Is spending on disability benefits going up or down?

31st Mar 2016


People with disabilities are set to see a real-terms cut of £1.2 billion a year across this parliament.


Spending on all disability, incapacity, industrial injuries and carer’s benefits, including related housing benefit, is expected to fall by £1.2 billion by the end of this parliament. Spending won’t fall by this amount every year—it will fall by £295 million each year on average.


Spending on the main disability benefits will increase over the course of this parliament.


Spending on Disability Living Allowance, Personal Independence Payments and Attendance Allowance (the ‘main disability benefits’ this claim is referring to) is expected to rise slightly over this parliament, after rising prices are taken into account. It won’t rise by as much as it has been in recent years.

Claim 1 of 2

“Even after the U-turn over cuts to personal independence payments, disabled people are set to see a real-terms cut of £1.2bn a year across this parliament.”

Owen Smith, Shadow Work and Pensions Secretary, 24 March 2016

“Spending on the main disability benefits will increase over the course of this parliament.”

Department for Work and Pensions spokesperson, 24 March 2016

There are a variety of benefits for people who are disabled or incapable of work and different combinations of these have been referred to as ‘disability benefits’.

Owen Smith is talking about all disability, incapacity, industrial injuries and carer’s benefits. Spending on these will fall by £1.2 billion by the end of the current parliament once inflation is considered. That doesn’t mean it will fall by that amount in every year of the parliament as Mr Smith appeared to suggest.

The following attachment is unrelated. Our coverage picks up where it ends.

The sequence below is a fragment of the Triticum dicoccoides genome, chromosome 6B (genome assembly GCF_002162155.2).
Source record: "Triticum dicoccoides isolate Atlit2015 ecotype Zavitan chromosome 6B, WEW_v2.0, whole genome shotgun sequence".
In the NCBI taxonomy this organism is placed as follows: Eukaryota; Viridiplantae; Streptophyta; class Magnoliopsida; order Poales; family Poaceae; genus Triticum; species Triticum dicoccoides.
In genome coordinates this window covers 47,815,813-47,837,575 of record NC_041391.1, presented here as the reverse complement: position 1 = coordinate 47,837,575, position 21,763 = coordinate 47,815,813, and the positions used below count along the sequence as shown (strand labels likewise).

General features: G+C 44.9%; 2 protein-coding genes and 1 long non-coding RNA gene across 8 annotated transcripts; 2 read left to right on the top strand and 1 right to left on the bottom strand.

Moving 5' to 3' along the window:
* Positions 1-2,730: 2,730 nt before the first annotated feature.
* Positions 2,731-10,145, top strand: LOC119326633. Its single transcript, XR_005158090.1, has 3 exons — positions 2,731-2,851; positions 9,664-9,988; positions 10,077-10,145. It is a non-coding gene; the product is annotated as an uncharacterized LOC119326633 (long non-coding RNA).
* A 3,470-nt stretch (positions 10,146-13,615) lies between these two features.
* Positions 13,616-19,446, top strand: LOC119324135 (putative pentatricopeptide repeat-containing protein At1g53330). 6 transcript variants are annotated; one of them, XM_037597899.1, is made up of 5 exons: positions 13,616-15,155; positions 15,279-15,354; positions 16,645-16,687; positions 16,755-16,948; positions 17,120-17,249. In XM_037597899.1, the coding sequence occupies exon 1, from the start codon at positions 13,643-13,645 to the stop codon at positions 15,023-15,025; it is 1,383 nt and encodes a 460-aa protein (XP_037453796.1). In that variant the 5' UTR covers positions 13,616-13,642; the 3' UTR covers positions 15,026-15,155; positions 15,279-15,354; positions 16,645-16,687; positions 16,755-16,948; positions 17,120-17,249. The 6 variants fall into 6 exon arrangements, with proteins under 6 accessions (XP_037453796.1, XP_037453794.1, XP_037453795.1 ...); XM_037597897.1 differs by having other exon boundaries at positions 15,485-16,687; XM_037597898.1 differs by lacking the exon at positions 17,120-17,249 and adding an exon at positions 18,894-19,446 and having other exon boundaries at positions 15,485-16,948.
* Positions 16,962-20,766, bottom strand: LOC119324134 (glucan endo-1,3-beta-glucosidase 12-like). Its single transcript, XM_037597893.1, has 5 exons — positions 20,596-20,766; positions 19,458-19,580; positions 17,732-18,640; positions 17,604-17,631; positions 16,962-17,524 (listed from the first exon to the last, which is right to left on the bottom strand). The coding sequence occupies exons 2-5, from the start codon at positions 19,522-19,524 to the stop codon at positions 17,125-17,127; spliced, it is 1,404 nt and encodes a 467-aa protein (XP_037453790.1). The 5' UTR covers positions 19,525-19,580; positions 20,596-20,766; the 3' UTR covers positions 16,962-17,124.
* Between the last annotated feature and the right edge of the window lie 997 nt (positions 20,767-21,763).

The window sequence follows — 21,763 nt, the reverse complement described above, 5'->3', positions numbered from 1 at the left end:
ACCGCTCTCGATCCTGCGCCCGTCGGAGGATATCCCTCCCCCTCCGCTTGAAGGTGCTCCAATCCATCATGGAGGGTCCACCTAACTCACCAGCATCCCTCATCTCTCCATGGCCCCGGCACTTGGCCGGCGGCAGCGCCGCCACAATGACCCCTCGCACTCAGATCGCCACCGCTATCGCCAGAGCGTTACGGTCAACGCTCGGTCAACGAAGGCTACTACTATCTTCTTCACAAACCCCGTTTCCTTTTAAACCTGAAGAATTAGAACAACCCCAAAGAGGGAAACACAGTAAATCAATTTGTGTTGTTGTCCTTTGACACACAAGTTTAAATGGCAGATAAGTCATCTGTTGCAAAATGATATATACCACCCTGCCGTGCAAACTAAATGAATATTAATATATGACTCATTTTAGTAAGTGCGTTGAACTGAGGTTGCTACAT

The government told us it was referring to spending on Personal Independence Payments (PIP), Disability Living Allowance (DLA) and Attendance Allowance (AA). Spending on these will rise slightly ahead of inflation over the Parliament.

This doesn’t tell us about how spending on individuals has and will change.

All the figures referred to are in 2015/16 prices, unless otherwise stated.

Spending on all disability and incapacity benefits

Spending on all benefits connected to disability and incapacity for work was £42.3 billion in 2010/11, adjusted for rising prices, compared to around £100 billion spent on welfare outside pensions.

It will be £48.6 billion this year and £47.4 billion by 2019/20. That’s an average fall over the next five years of £295 million a year.

That’s based on new forecasts from the Office for Budget Responsibility, combined with existing information from the Department for Work and Pensions (DWP).

It would have been £1 billion less by 2019/20 if the changes to Personal Independence Payment introduced in the budget had been made. They’ve since been withdrawn.

Spending on Disability Living Allowance and Personal Independence Payments

Spending on DLA, PIP and AA, counted in the government’s calculations, is expected to go up slightly. It will increase from about £21.7 billion in 2015/16 to £21.8 billion in 2019/20.

It won’t increase by as much as has been the case over recent years.

If the government had gone ahead with its plans to change PIP, total spending on PIP and DLA would have fallen in real terms.

What this means for individuals

Looking at overall spending doesn’t tell us about how people with disabilities have been affected or how they will be affected.

The OBR’s projections following the budget this year focus on DLA and PIP, which is what we’re covering here.

The government said the replacement of the Disability Living Allowance with the Personal Independence Payment was designed mainly to support “disabled people who face the greatest challenges to living an independent life”. It was expected to reduce the number of people claiming the benefit and to reduce expenditure from what it would otherwise have been.

But it hasn’t done that by as much as had been expected.

More existing DLA claimants have ended up claiming PIP than was predicted and more of those people have ended up being awarded the enhanced payments.

But forecasts for the next five years suggest the number of people claiming DLA or PIP will decrease.

The average spend per claimant will continue to rise, but it won’t increase by as much as has been the case. Average spending per claimant will rise by 6%, compared to 12% between 2009/10 and 2014/15.

That doesn’t mean that the ‘average’ represents the typical person’s experience, as it just takes overall spending and divides it by the total number of people expected to claim.